Hyundai: Hyundai and Kia reveal new innovations in Heat Pump Technology for EVs, Auto News, ET Auto
The technology was first introduced in 2014 on the first-generation Kia Soul EV. Comprising a compressor, evaporator and condenser, the heat pump captured waste heat given off by the vehicle’s electrical components, recycling this energy to heat the cabin more efficiently.
As per the release, the new system scavenges waste heat from an increased number of sources for optimum cold-weather EV range. It now harvests more energy by recycling additional waste heat not only from power electrics (PE) modules (such as drive motors, on-board chargers, and inverters), but also from the battery pack and slow charger.
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A water-cooling system for Hyundai and Kia’s EV battery packs, rather than conventional air cooling, have yielded further increases in range. This development means battery cells in Hyundai and Kia EVs can be packaged much more tightly, with water-cooling channels taking up less space than air-cooling channels, increasing battery density by up to 35 percent.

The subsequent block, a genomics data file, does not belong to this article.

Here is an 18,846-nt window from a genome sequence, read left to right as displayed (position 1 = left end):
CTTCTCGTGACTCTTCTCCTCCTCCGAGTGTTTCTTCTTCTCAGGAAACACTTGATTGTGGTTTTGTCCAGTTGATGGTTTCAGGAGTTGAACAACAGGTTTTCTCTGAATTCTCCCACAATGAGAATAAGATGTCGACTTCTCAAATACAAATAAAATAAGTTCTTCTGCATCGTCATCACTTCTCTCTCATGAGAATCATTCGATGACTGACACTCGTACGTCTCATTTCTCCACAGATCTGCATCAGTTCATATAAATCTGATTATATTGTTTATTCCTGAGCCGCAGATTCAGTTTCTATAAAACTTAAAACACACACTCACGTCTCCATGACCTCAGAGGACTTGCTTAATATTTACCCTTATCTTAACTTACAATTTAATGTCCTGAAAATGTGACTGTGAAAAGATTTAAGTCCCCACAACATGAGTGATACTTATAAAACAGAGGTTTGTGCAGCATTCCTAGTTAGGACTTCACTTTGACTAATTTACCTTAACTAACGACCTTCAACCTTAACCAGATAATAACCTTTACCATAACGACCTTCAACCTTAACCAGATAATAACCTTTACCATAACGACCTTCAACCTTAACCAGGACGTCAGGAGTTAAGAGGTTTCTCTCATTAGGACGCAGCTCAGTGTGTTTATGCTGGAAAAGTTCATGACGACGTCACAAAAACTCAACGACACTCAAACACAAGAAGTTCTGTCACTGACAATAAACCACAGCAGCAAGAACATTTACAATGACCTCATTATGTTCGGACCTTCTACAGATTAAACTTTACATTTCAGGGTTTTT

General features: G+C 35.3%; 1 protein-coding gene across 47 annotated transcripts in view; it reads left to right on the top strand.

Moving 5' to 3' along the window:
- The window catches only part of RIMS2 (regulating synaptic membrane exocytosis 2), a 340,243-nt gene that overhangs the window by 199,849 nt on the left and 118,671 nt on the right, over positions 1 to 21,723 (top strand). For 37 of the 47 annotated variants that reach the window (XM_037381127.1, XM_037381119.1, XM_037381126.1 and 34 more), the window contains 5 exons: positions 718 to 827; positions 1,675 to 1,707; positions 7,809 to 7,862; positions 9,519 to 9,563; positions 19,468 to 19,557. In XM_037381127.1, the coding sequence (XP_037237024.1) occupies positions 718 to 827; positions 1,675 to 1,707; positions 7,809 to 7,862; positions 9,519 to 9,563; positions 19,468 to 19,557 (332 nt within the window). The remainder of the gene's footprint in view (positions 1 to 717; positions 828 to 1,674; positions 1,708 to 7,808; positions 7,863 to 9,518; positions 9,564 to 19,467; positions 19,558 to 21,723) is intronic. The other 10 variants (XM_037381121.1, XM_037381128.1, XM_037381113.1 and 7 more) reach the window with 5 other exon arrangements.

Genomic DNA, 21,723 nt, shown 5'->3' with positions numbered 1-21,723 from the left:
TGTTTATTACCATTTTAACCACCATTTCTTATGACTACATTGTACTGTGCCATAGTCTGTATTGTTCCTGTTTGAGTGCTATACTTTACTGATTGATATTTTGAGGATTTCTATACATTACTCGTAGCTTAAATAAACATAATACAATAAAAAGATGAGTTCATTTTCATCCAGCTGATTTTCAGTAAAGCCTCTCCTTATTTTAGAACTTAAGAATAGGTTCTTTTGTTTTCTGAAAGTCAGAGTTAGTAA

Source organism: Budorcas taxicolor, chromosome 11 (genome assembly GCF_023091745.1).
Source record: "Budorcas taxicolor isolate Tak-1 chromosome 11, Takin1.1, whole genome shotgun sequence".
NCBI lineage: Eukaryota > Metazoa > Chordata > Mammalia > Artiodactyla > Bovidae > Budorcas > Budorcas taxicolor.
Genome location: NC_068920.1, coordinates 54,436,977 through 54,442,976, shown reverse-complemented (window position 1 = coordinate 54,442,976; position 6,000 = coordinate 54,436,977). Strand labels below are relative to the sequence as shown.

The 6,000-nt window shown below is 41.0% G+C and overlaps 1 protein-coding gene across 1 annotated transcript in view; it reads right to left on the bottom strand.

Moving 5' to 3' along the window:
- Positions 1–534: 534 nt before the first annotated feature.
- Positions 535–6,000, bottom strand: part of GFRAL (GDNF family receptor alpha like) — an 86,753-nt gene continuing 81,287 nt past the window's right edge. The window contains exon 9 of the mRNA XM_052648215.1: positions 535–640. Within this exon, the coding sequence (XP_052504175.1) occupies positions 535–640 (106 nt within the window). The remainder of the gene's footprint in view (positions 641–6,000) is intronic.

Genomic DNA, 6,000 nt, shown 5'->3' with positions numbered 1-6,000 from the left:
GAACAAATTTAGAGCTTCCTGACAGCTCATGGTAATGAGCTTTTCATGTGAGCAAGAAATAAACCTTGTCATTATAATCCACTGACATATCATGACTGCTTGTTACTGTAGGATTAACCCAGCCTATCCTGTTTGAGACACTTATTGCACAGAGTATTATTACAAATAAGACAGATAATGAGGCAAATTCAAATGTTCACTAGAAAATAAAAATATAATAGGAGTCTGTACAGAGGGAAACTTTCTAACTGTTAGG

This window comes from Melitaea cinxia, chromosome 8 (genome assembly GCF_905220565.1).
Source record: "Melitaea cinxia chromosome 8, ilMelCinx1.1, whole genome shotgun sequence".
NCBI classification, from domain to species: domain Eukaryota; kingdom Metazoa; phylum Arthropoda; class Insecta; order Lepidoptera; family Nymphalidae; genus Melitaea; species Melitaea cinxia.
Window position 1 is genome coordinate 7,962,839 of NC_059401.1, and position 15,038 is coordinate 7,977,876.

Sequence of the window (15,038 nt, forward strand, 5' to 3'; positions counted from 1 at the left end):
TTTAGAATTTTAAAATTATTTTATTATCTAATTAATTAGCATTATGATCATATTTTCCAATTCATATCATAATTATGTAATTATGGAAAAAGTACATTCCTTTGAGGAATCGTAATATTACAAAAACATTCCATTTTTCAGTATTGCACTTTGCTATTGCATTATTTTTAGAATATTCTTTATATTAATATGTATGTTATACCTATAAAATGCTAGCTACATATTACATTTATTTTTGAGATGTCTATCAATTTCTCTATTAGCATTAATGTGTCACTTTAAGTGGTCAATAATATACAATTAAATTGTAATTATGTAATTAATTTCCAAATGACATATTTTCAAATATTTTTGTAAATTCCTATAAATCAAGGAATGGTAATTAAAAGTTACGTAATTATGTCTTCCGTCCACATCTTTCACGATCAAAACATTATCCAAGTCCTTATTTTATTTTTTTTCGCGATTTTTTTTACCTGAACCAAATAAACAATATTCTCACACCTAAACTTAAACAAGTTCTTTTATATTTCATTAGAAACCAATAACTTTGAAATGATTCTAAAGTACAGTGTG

The companies claim that the latest EVs from Hyundai and Kia offer around twice as much driving range and battery capacity compared to their first-generation EVs – and are capable of travelling significantly further on a single charge.
The first-generation Soul EV offered owners an electric driving range of around 180km from a single charge of its 30kWh lithium-ion polymer battery pack. The second-generation Soul EV, with a 64kWh battery occupying a similar amount of space, is capable of travelling up to 386km on a single charge.
Under its ‘Strategy 2025’ plan, Hyundai Motor aims to sell 670,000 battery EVs and FCEVs (fuel cell electric vehicles) annually and become a top-three EV manufacturer by 2025. Kia’s mid- to long-term strategy, dubbed ‘Plan S’, will see the brand’s line-up grow to 11 EVs over the same timeframe.
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